Repeat Visits Are Second Chances to Avoid Misdiagnosis
By Stacey Kusterbeck
Patients who return to an ED (or visit a different one) for the same complaint are “one of the reddest of flags for adverse events,” warns Michael S. Victoroff, MD, risk management consultant at COPIC, a Denver-based medical liability insurance provider.
Dangerous conditions often missed on the first visit include epidural abscess, posterior circulation stroke, bowel perforation, and infections of the central nervous system and heart. “Conditions that start with subtle signs and evolve over time are traps for the practitioner who is too rushed to let things unfold,” Victoroff says.
Compartment syndromes and other problems involving vascular compromise, testicular/ovarian torsion, and neurological impairments are some conditions EPs miss the first time. Often, these evolving conditions are discovered at the second visit.
Victoroff regularly sees liability claims against EPs for “failure to recognize and rescue,” where the patient’s condition was missed at the first visit. The first EP’s care may be legally defensible if it was reasonable. It also helps if documentation fully explains decision-making.
However, if the second (or third) EP also misses the diagnosis, the care of those EPs becomes harder to defend. Those EPs may be expected to consider the earlier findings from the previous visits. When the second visit happens at the same facility, these findings should be relatively easy for the second EP to see. “When it was a different facility, the provider should try to obtain the earlier records or communicate directly with the previous provider if an evolving serious condition is in the differential,” Victoroff suggests.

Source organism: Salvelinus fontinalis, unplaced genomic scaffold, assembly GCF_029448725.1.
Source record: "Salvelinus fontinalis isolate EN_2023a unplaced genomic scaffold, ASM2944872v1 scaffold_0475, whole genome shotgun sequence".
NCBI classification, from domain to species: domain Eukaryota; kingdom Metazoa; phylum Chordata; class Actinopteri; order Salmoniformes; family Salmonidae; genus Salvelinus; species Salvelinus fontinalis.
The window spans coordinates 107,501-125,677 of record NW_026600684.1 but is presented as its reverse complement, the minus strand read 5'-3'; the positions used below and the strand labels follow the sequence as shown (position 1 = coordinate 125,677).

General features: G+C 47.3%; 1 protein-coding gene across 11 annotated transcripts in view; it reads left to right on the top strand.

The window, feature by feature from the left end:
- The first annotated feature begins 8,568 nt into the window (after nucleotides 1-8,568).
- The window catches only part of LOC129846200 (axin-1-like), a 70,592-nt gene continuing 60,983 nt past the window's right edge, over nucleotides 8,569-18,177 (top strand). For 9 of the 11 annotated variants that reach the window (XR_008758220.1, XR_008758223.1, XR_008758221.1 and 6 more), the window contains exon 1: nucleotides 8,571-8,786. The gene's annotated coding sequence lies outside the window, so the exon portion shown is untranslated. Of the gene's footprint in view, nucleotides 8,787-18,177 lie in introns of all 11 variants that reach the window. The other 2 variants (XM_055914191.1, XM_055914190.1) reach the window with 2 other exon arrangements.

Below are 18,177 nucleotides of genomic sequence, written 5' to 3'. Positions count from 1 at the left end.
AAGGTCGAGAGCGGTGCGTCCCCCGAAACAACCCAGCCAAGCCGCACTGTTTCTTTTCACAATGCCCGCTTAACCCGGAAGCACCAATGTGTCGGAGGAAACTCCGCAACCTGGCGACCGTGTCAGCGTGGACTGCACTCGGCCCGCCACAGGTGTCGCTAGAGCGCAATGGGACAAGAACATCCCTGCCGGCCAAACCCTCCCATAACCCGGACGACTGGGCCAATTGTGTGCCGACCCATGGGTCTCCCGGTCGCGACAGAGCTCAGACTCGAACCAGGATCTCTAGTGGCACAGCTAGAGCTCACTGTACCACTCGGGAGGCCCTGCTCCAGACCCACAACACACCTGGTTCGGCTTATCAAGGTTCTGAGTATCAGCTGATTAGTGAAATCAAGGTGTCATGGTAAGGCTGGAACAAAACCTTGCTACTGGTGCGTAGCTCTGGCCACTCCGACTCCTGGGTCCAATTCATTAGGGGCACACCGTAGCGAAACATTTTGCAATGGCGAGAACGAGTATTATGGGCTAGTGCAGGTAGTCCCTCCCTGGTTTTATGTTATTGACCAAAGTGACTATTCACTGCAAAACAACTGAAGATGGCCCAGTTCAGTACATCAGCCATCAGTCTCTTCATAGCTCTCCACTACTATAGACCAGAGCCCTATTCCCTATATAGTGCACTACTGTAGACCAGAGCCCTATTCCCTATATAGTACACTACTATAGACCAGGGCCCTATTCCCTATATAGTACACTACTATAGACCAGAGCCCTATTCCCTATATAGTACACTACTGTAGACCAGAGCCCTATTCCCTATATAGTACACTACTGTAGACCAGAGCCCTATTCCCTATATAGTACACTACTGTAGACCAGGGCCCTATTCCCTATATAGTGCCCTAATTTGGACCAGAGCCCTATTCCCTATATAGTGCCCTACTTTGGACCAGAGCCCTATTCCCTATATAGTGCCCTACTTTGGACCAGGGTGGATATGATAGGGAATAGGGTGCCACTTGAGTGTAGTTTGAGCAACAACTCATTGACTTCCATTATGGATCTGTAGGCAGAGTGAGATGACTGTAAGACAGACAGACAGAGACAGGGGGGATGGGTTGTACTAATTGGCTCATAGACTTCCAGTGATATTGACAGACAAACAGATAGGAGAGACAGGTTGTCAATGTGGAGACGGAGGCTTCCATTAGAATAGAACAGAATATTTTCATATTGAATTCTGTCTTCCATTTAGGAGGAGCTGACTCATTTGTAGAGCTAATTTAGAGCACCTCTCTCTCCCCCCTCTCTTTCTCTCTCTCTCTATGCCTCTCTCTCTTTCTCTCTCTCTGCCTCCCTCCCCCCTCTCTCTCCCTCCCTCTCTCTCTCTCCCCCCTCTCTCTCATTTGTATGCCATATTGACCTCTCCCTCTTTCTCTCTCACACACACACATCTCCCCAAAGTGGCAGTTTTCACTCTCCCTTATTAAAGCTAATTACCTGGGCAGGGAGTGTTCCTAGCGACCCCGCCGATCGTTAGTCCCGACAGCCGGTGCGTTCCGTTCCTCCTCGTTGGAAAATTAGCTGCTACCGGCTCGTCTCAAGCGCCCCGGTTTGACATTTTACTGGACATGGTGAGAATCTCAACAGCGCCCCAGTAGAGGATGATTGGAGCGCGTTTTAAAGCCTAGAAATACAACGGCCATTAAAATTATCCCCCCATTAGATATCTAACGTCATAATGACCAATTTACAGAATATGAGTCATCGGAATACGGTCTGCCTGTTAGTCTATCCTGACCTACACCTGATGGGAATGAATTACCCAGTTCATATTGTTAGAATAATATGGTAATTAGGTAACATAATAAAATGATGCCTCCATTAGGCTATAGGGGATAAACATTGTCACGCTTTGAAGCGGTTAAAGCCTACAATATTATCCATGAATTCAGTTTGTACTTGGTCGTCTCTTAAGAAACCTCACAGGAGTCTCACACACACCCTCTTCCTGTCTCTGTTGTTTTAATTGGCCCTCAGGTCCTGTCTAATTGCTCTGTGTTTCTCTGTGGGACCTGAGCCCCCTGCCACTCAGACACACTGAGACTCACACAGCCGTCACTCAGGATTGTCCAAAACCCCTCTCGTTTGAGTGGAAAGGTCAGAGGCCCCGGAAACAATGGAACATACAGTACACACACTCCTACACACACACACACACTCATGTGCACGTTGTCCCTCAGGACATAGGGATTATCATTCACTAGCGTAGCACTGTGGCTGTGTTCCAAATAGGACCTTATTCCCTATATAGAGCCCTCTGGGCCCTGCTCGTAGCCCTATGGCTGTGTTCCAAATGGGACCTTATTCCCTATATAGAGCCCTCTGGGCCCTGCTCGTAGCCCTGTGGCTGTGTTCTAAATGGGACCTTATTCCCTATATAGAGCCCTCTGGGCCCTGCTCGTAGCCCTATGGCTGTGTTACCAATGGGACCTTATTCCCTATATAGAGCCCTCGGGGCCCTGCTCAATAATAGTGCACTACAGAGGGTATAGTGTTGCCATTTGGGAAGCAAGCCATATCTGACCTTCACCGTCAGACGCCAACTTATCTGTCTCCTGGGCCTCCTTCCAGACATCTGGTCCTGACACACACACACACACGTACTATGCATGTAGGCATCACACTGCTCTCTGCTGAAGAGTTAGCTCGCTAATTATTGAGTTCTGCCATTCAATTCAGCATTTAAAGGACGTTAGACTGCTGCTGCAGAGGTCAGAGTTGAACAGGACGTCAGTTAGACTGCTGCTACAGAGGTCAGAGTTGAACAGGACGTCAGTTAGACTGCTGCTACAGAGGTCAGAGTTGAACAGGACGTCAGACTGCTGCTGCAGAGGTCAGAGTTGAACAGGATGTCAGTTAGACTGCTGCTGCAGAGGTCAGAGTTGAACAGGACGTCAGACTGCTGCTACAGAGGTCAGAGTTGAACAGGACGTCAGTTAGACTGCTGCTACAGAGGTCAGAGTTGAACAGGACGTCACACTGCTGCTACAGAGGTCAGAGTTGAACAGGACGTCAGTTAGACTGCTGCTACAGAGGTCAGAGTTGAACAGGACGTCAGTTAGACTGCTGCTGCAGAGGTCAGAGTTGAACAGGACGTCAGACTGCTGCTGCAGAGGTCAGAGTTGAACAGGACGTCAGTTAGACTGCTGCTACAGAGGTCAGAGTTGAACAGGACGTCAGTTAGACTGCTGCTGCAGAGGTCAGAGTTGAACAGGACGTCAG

Ideally, the second EP checks the vital signs and other objective data at the time of discharge from the initial ED. “Plaintiff attorneys are well aware of the implications of abnormal findings on discharge,” Victoroff warns.
When the plaintiff’s expert reviews the chart retrospectively, it can appear as though the patient was discharged with concerning findings no one acted on. “Retrospectively, we frequently note something in the previous lab or nursing notes that represents a glaring clue to what may not have been appreciated — or may not even have been noteworthy — at the prior visit,” Victoroff says.
Sometimes, it is a matter of what is not in the medical record, such as a detailed neurological exam, a note about peripheral pulses, or an indication of a specialist consultation. Victoroff advises EPs to review their documentation through the eyes of a plaintiff attorney by comparing changes in the patient’s condition and thinking about what might have been missed. This is what the plaintiff attorney will do if there has been an adverse outcome. “The old adage, ‘What’s the worst it could be?’ becomes more relevant when you are dealing with the second presentation of an unresolved symptom,” Victoroff says.